JOHN LEYDEN. 431
the libraries of its colleges, gave him additional opportunity and impulse to pursue his favourite plans of study.
About the time he resided at St Andrews, the renown of Mungo Park, and Leyden's enthusiastic attachment to all researches connected with oriental learning, turned his thoughts towards the history of Africa, in which he found much to enchant an imagination which loved to dwell upon the grand, the mar- vellous, the romantic, and even the horrible, and which was rather fired than appalled by the picture of personal danger and severe privation. Africa indeed had peculiar charms for Leyden. He delighted to read of hosts, whose arrows intercepted the sunbeams ; of kings and soldiers, who judged of the numberless number of their soldiers by marching them over the trunk of a cedar, and only deemed their strength sufficient to take the field when such myriads had passed as to reduce the solid timber to impalpable dust : the royal halls also of Daho- mey, built of sculls and cross-bones, and moistened with the daily blood of new victims of tyranny, all, in short, that presented strange, wild, and romantic views of human nature, and \\hldi furnished new and unheard-of facts in the history of man, had great fascination for his ardent imagination. And about this time he used to come into company, quite full of these extraordinary stories, garnished faithfully with the unpronounceable names of the despots and tribes of Africa, which any one at a distance would have taken for the exorcism of a conjurer. The fruit of his researches he gave to the public in a small volume, entitled, " An Historical and Philosophical Sketch of the Discoveries and Settle- ments of the Europeans in Northern and Western Africa at the close of the 1 8th century," crown 8vo, 1799. It is written on the plan of Raynal's celebrated work, and, as it contains a clear and lively abridgment of the information af- forded by travellers whose works are of rare occurrence, it was favourably re- ceived by the public.
On Leyden's return to Edinburgh from St Andrews, he resided with his pupils in the family of Mr Campbell, where he was treated with that respect and kindness which every careful father will pay to him whose lessons he ex- pects his children to receive with attention and advantage. His hours, except- ing those of tuition, were at his own uncontrolled disposal, and such of his friends as chose to visit him at Mr Campbell's, were sure of a hospitable re- ception. This class beyan now to extend itself among persons of an older standing than his contemporaries, and embraced several who had been placed by fortune, or had risen by exertions, to that fixed station in society, to which his college intimates were as yet only looking forwards. His acquaintance with Mr Richard Heber was the chief means of connecting him with several families of the former description, and it originated in the following circumstances.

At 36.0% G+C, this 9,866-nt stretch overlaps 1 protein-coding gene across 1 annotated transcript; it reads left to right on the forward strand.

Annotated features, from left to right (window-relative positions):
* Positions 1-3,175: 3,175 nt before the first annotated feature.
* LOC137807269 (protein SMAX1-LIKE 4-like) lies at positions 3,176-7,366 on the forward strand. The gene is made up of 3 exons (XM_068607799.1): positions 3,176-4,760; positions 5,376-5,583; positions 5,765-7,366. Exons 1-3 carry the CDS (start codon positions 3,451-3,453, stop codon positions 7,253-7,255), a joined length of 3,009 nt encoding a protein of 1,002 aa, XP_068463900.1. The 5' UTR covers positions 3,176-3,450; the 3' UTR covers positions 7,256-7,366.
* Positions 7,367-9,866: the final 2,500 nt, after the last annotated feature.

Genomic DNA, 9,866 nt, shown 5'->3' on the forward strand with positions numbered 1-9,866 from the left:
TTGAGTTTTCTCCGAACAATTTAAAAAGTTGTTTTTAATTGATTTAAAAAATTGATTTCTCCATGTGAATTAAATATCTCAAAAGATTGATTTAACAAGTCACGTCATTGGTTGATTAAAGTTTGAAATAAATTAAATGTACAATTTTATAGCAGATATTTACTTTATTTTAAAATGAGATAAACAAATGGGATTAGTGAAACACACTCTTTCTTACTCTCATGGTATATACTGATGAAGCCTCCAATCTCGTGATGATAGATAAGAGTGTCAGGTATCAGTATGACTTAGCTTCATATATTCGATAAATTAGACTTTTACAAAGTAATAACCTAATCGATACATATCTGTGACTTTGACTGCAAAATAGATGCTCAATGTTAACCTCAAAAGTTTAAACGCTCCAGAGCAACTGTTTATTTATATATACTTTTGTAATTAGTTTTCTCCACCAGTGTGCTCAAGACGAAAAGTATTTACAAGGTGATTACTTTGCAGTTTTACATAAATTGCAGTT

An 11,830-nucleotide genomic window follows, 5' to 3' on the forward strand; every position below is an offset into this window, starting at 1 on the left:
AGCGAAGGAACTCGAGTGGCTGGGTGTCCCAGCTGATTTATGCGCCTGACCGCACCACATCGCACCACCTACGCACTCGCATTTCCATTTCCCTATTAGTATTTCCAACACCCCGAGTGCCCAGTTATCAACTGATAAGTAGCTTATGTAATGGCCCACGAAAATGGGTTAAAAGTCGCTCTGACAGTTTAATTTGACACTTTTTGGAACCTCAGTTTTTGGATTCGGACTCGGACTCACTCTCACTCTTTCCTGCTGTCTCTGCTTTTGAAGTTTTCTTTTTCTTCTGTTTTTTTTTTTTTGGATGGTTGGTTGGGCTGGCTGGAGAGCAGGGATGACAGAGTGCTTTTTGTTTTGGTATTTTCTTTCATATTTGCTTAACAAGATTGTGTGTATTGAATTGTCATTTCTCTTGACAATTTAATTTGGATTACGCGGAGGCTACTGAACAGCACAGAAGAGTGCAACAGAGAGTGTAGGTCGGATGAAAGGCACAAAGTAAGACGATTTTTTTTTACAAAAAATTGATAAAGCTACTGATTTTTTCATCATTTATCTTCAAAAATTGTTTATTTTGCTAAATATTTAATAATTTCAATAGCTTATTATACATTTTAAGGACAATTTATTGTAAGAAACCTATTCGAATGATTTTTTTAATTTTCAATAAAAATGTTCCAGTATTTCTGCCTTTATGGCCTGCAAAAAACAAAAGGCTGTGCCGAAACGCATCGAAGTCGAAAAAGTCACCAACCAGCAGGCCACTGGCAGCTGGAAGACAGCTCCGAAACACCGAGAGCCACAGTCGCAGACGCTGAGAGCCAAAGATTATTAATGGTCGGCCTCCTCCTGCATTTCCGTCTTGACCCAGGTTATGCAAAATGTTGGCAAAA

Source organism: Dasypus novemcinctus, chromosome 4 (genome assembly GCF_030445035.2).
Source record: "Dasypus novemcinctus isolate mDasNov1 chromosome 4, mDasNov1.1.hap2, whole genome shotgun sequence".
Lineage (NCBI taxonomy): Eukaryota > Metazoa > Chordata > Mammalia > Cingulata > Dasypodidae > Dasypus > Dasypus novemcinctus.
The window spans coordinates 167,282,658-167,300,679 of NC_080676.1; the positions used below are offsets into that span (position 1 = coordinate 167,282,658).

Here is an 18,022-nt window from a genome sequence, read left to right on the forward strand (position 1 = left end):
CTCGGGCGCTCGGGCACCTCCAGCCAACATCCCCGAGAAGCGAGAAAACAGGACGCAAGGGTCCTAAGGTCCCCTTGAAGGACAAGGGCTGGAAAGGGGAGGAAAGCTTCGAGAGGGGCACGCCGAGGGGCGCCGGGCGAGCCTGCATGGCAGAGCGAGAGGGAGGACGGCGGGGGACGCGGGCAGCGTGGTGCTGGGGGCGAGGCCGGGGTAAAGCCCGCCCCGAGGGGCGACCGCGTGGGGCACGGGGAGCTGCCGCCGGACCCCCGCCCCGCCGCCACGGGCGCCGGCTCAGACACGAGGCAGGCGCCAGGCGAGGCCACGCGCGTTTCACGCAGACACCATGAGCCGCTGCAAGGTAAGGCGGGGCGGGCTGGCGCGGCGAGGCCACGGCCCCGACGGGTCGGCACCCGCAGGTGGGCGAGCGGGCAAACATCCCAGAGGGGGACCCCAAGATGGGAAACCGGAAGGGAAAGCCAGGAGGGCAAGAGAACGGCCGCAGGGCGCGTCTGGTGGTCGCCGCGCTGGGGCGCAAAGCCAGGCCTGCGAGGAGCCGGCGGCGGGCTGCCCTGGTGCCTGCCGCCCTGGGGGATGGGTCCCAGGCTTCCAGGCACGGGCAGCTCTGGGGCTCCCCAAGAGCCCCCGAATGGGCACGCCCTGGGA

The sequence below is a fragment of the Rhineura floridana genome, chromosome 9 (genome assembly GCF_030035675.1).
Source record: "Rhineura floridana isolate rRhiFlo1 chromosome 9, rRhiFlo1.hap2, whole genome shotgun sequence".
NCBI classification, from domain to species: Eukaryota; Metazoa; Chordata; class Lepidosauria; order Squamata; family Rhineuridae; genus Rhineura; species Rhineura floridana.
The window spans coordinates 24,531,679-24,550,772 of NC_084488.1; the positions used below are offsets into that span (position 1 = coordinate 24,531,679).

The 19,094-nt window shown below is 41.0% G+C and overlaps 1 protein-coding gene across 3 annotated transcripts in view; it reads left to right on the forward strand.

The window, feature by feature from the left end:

John Leyden's feelings were naturally poetical, and he was early led to ex- press them in the language of poetry. Before he visited St Andrews, and while residing there, he had composed both fragments and complete pieces of poetry in almost every style and stanza which our language affords, from an unfinished tragedy on the fate of the Darien settlement, to songs, ballads, and comic tales. Many of these essays afterwards found their way to the press through the medium of the Edinburgh Magazine, at that time under the management or the patronage of Dr Robert Anderson, editor of the British poets, with whom Ley- den was on terms of intimacy. In this periodical miscellany appeared from time to time poetical translations from the Greek Anthology, from the Norse, from the Hebrew, from the Arabic, from the Syriac, from the Persian, and so forth, with many original pieces, indicating more genius than taste, and an ex- tent of learning of most unusual dimensions. These were subscribed J. L- About this time also Mr Archibald Constable was opening business chiefly as a